It was a lot of fun showing everyone what I came up with when we joined Two Green Thumbs Miniature Garden Center with Pottery Barn. That’s me, with my back to the camera on the right.
When Pottery Barn Meets Miniature Gardening, Black Thumb Ideas, Part 1
I had been on high-alert, looking for different ways to grow indoors when Pottery Barn called. They wanted me to do a miniature garden demonstration at one of their stores here in Seattle. My first thought was “indoor plants” and my second thought was, “Oh, cache pots.”
A cache pot is simply a pot without a drainage hole in it. Its main purpose is to hide the nursery/plant pot so you can put it anywhere you like, on your TV – whoops, I’m dating myself, remember when you could do that? – Okay, you can put it on your mantle, your dining room table or even in your bathroom. When the plant needs water, you take the plant out of the cache pot, water it and put it back. Easy-peasy! It’s the perfect spot for seasonal color too, just keep in mind that the seasonal plant won’t live too long but you can have fun swapping it out for something different next season.
So, being the miniature garden nut that I am, I had to bring a little Two Green Thumbs flavor into the mix and here’s what we came up with.
(CAVEAT: Watch any pot, saucer or cache pot on your wood surfaces. If the cache pots are not glazed china, they may wick moisture onto your good wood surface – and I’ve seen some antique glazed china wick moisture too. Find plant coasters at your local independent garden center, they will have a few options for you and you can pick up a couple of 4″ houseplant at the same time.)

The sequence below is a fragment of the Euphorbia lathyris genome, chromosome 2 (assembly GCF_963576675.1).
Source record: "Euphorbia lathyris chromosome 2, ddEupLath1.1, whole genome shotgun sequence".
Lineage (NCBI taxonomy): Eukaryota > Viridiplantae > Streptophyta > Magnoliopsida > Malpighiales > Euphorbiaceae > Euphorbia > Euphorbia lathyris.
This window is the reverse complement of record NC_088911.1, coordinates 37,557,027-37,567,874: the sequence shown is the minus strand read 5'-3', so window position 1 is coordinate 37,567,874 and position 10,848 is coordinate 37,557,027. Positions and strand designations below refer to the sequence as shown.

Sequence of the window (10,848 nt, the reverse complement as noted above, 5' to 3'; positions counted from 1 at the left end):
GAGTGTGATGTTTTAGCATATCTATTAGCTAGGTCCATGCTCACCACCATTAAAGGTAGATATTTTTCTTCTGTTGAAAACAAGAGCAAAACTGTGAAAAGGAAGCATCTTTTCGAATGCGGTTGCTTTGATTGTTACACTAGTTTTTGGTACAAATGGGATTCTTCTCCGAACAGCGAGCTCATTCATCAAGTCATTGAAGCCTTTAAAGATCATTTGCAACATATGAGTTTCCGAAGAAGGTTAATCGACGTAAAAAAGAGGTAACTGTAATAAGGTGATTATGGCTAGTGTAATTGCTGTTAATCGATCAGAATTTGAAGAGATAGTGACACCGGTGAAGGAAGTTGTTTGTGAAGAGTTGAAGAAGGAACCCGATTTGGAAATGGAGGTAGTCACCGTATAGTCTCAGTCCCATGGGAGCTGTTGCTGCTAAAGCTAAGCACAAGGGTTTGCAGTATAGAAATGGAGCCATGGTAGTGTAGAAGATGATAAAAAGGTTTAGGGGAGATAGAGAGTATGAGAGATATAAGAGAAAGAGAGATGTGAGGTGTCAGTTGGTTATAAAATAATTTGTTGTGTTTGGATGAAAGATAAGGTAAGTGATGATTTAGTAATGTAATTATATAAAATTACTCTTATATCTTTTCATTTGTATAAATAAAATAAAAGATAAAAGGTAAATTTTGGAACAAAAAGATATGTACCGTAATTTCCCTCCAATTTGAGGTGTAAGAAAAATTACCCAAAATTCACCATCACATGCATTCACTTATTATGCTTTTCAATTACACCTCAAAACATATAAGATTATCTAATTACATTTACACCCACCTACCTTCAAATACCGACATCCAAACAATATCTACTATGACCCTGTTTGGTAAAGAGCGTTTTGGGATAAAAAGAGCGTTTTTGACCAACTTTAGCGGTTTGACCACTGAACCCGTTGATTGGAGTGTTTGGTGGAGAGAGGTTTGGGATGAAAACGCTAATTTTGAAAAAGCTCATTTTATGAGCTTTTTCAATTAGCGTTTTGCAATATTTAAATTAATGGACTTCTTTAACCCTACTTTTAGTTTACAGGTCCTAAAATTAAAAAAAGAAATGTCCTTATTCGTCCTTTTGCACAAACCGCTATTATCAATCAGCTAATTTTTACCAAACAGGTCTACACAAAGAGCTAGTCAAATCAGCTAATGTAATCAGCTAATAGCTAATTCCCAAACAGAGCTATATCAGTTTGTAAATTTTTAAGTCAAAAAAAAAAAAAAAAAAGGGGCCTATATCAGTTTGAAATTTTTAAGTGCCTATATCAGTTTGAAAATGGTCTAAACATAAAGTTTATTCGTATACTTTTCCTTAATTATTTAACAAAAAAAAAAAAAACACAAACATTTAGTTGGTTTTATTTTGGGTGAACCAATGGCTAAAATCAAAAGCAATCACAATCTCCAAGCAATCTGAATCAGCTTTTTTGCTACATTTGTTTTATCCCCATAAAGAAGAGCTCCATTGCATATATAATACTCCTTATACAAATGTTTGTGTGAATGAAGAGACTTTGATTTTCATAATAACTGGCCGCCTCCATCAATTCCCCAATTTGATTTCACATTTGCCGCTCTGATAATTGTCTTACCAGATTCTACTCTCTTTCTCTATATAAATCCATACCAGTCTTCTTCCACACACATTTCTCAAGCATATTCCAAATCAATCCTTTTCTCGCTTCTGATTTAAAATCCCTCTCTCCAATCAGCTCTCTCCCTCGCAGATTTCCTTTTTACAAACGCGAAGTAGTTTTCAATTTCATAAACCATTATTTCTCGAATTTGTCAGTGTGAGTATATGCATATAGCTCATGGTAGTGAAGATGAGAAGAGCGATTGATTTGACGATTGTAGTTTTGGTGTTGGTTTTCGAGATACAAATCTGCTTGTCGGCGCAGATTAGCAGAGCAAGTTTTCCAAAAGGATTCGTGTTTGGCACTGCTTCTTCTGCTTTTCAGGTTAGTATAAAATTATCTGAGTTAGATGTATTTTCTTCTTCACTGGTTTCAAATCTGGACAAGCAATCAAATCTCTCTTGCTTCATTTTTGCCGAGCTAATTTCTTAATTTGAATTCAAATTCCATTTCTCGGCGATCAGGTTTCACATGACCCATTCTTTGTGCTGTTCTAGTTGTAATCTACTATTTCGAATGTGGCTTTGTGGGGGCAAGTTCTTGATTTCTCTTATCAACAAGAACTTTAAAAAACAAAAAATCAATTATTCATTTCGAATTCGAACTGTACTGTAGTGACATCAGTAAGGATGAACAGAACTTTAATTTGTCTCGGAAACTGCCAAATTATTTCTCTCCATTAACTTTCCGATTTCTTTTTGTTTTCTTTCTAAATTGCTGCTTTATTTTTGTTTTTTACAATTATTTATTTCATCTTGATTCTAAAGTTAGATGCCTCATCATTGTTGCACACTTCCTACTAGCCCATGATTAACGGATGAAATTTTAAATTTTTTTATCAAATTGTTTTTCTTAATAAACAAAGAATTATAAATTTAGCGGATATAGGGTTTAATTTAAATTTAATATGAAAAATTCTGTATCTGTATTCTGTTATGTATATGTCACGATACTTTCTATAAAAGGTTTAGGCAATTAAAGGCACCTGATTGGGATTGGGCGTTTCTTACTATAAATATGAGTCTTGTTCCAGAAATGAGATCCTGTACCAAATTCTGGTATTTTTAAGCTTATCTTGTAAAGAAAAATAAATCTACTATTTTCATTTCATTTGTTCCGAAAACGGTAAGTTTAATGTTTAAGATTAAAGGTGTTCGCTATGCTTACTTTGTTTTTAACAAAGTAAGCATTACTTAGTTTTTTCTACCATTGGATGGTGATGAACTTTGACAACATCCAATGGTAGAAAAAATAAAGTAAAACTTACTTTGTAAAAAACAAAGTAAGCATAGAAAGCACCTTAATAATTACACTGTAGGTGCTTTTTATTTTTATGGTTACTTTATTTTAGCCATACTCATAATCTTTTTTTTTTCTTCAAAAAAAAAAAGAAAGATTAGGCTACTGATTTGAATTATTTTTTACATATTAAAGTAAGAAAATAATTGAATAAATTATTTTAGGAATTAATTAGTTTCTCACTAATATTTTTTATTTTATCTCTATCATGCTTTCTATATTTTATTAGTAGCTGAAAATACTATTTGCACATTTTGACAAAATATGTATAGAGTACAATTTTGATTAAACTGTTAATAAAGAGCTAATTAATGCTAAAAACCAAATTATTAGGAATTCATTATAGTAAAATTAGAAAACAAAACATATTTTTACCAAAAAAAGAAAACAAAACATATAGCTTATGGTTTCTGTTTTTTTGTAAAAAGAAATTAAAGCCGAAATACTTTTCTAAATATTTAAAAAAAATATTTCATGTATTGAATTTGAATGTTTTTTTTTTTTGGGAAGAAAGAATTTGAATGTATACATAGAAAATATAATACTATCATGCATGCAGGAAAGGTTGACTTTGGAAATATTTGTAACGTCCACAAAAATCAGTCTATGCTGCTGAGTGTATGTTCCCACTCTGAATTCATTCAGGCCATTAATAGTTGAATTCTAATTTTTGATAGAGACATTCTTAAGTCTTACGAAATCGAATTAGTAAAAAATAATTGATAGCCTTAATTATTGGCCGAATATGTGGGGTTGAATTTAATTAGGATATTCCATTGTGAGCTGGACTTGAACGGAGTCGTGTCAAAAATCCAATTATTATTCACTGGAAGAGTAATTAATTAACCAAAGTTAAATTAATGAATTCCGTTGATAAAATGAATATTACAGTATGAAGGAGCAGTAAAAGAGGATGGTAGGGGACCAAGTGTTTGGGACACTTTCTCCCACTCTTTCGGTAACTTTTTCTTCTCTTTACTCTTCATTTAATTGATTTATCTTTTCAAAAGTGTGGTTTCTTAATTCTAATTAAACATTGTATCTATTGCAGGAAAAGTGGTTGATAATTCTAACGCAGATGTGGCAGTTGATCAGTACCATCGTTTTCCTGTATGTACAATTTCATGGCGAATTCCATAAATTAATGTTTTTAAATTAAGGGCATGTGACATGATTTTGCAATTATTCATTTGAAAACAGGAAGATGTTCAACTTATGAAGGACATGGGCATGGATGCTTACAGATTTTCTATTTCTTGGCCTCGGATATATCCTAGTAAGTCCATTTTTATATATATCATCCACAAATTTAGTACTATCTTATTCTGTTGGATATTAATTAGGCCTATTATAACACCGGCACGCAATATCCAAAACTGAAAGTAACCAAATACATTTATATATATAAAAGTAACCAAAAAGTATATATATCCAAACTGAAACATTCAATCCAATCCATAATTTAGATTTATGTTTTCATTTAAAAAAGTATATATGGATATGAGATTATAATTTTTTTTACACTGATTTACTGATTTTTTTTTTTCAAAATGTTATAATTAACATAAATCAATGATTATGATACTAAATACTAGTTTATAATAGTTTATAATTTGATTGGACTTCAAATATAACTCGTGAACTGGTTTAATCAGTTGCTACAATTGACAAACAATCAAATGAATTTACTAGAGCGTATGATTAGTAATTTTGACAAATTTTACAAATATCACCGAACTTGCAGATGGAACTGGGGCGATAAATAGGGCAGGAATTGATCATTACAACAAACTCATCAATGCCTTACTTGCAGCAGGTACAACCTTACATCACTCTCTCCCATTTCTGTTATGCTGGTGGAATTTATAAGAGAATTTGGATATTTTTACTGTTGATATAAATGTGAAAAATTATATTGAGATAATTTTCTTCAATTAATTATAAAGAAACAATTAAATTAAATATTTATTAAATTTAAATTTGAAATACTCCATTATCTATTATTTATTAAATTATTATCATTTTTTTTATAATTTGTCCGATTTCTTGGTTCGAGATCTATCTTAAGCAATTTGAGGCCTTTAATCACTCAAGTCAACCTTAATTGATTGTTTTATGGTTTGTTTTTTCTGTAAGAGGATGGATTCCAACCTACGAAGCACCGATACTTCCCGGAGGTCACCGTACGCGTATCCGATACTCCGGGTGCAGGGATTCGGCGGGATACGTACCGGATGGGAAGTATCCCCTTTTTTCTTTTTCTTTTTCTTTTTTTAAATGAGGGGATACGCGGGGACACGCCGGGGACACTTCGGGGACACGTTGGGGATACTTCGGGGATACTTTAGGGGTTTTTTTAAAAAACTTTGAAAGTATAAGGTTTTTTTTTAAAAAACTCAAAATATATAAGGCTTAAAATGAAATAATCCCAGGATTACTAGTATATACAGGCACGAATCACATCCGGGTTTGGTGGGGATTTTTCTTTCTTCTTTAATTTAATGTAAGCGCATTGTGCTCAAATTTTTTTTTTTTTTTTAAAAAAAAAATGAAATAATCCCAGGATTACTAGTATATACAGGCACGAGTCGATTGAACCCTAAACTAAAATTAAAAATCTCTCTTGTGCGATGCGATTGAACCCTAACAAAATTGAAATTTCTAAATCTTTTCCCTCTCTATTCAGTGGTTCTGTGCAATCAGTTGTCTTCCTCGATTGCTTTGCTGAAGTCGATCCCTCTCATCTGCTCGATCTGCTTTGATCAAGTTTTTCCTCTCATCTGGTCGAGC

This was part of our display for the demo at Pottery Barn. We re-invented the cache pot and combined it with a little miniature garden idea.
A cache pot in a bowl filled with tumbled pebbles give the illusion of a miniature garden with the cache pot being a “large” container. The brown weathered markings of the cache pot was picked up in the color of the bowl – it was rimmed in the same brown. That seaweed-type plant material on the “patio” is artificial.
You can still have fun with the tiny miniature garden details. That’s a real baby Hen & Chick in the tiny pot. The gnome is staked to stay in plants. (Find him at TwoGreenThumbs.com)
So, I brought the idea home and tried some different combos. Some of the smaller gardens made me say, “Oh, how twee!” I’ll show you more details of the wee ones in part two of this blog post.
Using the cache pot in the dish idea, I came up with my own version. Even though my cache pot was a bit tall, it still worked in this shallow dish.
And tried it with a couple of different houseplants… That’s a pilea that’s a bit leggy.
And here, with a perfect Primose for spring. Still very fun and really, really simple – this is the perfect idea is for any black thumb, or think retirement centers where the ability to dote on plants may be limited.
I tried it in a basket. It didn’t work as well as the dish but I think it could with the right combination of cache pot and basket. I lined the basket with a plastic bag before putting in the cache pot and then pouring the pebbles around it.
See the variety of miniature pebbles and tumbled stone here.
The same basket as above but with a Variegated Boxwood tree. The black, poly pot was a little too big for the cache pot and didn’t look right despite me trying to hide it with moss. This scene could have used another birdbath or more miniature garden art to help tell the story.
Find the Variegated Boxwood Tree here. Need miniature driftwood? Find it here.
Just like all things miniature garden, the fun is in the details and you can customize your miniature garden do suit just about any occasion.
Find our miniature water features and birdbaths here. And see what miniature pots we have in stock here. And that’s a real engraved rock too – see more here.
Like this? Then you’ll love our newsletter, The Mini Garden Gazette. Join us here: http:/www.TwoGreenThumbs.com.
Carry on to Part II, our new Twee Gardens. Miniature Garden Ideas for Black Thumbs.